Posted by Matt Dempsey

More Mixed Messages from Democrats on Liability Caps - Now Senator Kerry Says Unlimited Unlikely



AL HUNT: And what do you think the Senate will do on the oil, on the cap, the liability cap on oil? Something that is really-

SEN. KERRY: Well, I think we ought to look -

AL HUNT: Will you eliminate it or just raise it?

SEN. KERRY: Well, I think we ought to raise it.

AL HUNT: And raise it to what?

SEN. KERRY: Oh, I’m not going to throw out a casual number, but I think we ought to find out what the political market here and the Senate will bear and get to a realistic figure.

AL HUNT: Okay.

SEN. KERRY: But I think most people agree that $75 million is -

AL HUNT: But more likely to raise it than eliminate it?

SEN. KERRY: Oh, I would think so.

Democrats on the Record Expressing Concern with Menendez Liability Bill

WATCH: Baucus Latest Dem To Expresses Concerns with Unlimited Liability - (June 30, 2010)  Transcript: Senator Baucus: I know we had a hearing on this subject, Madame Chairman. It's starting to bother me that last year, roughly, we don't legislate very much. I'm speaking generally, and I'm speaking only from my own personal experience with the Finance Committee. We don't' have any mark-ups any more. We don't burrow down and ask tough questions of witnesses, trying to establish proper policy, near as much as we used to. Rather, a lot of amendments and bills are more in the nature of message amendments and bills. And I find it disconcerting. I know there was a hearing on this subject, regrettably I wasn't here for that hearing. But I do have some concern about a total removal, a total unlimited liability.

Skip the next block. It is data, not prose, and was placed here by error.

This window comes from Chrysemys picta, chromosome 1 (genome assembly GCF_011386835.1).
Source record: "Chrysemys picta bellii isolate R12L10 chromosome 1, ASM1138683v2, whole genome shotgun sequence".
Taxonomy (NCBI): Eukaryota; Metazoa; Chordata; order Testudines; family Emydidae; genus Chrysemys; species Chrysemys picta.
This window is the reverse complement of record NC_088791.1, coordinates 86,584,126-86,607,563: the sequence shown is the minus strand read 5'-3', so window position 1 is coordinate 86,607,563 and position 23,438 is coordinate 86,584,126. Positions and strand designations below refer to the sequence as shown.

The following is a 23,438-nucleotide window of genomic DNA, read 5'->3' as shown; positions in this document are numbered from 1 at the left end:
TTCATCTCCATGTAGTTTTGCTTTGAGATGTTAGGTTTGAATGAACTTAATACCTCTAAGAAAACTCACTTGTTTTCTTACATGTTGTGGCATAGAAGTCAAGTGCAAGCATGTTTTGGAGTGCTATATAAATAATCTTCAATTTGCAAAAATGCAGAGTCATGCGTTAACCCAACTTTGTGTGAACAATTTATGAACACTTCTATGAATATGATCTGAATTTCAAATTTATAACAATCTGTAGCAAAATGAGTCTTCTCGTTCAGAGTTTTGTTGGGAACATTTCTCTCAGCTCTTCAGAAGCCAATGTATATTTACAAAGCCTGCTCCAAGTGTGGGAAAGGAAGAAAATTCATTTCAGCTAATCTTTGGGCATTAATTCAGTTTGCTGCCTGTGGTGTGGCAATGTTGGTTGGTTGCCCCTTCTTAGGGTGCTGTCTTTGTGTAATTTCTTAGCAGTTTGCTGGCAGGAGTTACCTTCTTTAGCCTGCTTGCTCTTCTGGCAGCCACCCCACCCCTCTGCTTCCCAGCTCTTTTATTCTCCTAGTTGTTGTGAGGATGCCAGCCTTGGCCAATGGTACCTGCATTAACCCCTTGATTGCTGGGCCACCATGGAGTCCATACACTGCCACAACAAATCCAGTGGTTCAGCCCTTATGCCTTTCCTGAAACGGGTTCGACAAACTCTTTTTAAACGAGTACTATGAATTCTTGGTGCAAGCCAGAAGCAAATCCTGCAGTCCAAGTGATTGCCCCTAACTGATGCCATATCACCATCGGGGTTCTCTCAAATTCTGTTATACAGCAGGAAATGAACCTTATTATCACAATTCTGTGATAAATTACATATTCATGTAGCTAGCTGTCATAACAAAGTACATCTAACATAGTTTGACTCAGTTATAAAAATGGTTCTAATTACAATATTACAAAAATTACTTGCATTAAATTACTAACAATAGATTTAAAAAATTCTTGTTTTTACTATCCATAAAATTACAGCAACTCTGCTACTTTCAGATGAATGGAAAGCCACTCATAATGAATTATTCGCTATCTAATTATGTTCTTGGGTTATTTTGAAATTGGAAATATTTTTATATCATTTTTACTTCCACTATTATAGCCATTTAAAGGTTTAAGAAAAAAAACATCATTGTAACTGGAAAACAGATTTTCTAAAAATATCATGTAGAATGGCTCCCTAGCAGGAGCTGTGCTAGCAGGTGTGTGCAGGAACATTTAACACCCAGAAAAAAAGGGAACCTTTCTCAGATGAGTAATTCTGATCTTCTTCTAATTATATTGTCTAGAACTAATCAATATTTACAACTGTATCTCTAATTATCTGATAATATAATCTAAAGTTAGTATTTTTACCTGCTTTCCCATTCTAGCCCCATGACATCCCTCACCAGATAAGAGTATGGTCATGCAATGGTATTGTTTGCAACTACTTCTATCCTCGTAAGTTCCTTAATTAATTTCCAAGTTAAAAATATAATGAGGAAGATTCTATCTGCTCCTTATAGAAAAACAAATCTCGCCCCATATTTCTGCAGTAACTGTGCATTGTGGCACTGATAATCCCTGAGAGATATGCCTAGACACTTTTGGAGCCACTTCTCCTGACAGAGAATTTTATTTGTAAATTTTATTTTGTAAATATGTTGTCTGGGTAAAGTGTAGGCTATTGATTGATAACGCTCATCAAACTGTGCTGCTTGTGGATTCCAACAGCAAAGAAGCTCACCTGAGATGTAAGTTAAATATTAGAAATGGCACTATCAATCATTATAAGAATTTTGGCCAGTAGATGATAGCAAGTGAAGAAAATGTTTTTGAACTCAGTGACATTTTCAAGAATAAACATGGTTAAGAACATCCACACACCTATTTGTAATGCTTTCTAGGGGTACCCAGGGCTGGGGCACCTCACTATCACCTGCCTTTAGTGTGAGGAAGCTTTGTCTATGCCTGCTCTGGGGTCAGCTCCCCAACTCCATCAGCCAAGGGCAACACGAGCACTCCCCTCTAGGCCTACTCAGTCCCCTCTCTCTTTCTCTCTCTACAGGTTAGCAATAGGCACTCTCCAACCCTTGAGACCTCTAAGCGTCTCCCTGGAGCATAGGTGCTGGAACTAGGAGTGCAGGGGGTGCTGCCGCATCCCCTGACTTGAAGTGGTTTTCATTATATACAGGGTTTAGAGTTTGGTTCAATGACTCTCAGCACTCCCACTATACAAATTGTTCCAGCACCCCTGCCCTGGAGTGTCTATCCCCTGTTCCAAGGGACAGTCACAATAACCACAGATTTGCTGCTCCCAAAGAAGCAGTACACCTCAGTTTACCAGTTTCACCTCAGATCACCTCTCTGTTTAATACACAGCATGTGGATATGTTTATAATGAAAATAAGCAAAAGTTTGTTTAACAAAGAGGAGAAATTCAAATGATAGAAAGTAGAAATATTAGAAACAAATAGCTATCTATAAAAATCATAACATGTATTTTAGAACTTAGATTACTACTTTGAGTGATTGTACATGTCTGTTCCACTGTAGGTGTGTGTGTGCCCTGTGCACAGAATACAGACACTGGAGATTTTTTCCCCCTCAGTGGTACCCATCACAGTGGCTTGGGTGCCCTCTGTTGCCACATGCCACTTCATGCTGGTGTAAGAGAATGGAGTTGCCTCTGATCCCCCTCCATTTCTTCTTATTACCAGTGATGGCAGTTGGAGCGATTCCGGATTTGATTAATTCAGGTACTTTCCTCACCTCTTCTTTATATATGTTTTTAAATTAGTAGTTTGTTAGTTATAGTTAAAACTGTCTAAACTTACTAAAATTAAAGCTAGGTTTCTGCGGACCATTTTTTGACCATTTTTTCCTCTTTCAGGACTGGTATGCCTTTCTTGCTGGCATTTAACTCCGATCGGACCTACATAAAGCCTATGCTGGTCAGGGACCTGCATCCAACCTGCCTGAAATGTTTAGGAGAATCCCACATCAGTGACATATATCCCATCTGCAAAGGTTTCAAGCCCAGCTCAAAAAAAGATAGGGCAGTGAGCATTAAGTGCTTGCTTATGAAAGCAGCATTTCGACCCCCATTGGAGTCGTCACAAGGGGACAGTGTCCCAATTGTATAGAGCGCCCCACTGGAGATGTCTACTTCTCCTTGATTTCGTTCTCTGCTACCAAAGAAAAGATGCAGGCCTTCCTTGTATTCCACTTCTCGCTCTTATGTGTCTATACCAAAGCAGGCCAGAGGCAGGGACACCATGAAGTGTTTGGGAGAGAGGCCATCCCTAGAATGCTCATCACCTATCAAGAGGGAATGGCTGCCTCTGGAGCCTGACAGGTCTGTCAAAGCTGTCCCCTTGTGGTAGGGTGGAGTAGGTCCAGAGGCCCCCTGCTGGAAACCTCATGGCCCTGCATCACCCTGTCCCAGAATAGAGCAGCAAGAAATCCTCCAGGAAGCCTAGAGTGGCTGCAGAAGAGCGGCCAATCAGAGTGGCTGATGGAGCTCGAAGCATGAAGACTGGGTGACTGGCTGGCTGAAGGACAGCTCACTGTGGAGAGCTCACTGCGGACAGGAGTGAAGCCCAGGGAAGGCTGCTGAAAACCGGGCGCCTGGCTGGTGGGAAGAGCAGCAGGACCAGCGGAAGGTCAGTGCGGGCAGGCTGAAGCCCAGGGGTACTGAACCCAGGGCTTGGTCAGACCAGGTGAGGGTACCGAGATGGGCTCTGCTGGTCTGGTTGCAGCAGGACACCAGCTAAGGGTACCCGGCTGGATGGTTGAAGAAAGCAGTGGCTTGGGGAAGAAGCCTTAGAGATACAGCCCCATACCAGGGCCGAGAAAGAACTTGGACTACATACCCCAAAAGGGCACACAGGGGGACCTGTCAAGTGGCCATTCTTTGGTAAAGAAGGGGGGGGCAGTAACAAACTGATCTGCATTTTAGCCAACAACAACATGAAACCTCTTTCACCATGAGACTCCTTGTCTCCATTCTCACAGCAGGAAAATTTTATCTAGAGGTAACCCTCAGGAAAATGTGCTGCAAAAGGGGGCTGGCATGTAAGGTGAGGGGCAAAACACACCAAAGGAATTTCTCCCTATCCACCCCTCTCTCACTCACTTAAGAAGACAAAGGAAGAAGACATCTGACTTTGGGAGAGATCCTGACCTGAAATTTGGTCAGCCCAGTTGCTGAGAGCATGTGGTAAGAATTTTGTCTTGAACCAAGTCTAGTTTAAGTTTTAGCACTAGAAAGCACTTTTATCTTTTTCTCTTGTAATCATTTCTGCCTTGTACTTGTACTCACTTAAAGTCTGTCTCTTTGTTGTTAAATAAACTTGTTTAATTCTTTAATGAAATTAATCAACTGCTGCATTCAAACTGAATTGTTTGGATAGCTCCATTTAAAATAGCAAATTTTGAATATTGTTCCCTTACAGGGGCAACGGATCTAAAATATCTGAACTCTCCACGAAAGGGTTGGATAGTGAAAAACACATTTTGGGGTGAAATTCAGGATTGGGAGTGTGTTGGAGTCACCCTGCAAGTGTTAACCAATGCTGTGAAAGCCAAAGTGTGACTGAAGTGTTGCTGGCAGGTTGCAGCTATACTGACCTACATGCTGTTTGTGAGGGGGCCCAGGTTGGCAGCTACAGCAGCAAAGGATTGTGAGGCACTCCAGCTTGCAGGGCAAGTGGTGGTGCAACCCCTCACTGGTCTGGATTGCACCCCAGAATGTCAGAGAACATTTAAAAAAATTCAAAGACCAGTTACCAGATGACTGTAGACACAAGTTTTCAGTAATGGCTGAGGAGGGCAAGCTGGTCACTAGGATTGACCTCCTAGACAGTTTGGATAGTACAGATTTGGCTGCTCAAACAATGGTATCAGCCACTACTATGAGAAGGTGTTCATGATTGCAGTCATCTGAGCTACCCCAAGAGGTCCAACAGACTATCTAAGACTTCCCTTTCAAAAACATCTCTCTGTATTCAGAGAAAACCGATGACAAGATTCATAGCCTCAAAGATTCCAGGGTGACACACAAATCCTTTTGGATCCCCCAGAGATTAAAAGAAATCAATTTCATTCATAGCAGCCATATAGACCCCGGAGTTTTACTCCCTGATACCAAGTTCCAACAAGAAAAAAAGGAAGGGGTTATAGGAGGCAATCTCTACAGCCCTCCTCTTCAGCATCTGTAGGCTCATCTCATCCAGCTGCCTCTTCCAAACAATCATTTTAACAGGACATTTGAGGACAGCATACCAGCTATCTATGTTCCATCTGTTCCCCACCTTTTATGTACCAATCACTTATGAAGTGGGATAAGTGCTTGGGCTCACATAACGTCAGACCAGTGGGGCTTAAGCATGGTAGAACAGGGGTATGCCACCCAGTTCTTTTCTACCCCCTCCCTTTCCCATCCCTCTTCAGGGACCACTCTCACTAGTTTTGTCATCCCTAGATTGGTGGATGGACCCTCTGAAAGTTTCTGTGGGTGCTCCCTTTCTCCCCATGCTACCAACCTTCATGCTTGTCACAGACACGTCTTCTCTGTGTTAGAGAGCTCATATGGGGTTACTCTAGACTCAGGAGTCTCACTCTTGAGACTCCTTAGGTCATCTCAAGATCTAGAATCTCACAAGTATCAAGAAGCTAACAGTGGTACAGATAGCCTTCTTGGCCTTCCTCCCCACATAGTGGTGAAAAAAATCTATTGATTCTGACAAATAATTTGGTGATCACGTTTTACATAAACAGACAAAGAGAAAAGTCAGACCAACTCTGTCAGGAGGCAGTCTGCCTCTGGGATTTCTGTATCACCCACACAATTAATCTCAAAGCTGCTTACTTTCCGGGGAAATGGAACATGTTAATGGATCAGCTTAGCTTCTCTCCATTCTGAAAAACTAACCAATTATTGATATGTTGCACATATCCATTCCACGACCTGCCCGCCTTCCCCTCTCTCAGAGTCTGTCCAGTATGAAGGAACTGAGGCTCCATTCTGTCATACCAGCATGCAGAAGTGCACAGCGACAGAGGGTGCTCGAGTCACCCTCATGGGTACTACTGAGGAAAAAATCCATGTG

Congress Daily: Democrats on the Record Expressing Concern with Menendez Liability Bill (Wednesday, May 26, 2010) - Earlier this month, Interior Secretary Salazar told the Senate Environment and Public Works Committee the White House and Congress need to work in bipartisan harmony to determine how much more companies should pay for damages linked to a major oil spill like the one in the Gulf of Mexico. The same day, President Obama sent a more pointedly partisan message to Senate Republicans. Obama released a statement while Salazar was still testifying accusing Republicans of engaging in "special-interest politics" in rejecting attempts by some Senate Democrats to increase a $75 million liability cap to $10 billion. Salazar had reminded two Senate panels just hours earlier that Obama had sent legislation to lawmakers the prior week, saying more work was needed to specify how much liability limits should be raised.

WATCH/READ: Begich Echoes Murkowski/Inhofe/Salazar Concerns on Menendez Bill

WATCH/Read: Landrieu on Raising Liability Caps

SEN. MARY LANDRIEU (D-LA): “But The Question Of This Liability Issue Going Forward -- I Want To Commend You [Sec. Salazar] For Taking Your Time To Decide On The Right Answer, Because If We Don't Do This Correctly, We Could Put Independent And Smaller Companies That Employ 1.8 Million People In This Country At Risk, If This Issue Isn't Handled Correctly. So With All Due Respect To My Colleague, Who I Have The Utmost Admiration For, Senator Menendez And Others That Are Calling For Unlimited Liability, It Will Put Out Of Reach The Possibility For Insurance, Which Is Extremely Important For This And Any Industry To Have To Operate. So It Has To Be Done In The Right Way, And I Thank You For Taking Your Time On The Details Of That.” (Energy And Natural Resources Committee, U.S. Senate, Hearing, 5/18/10)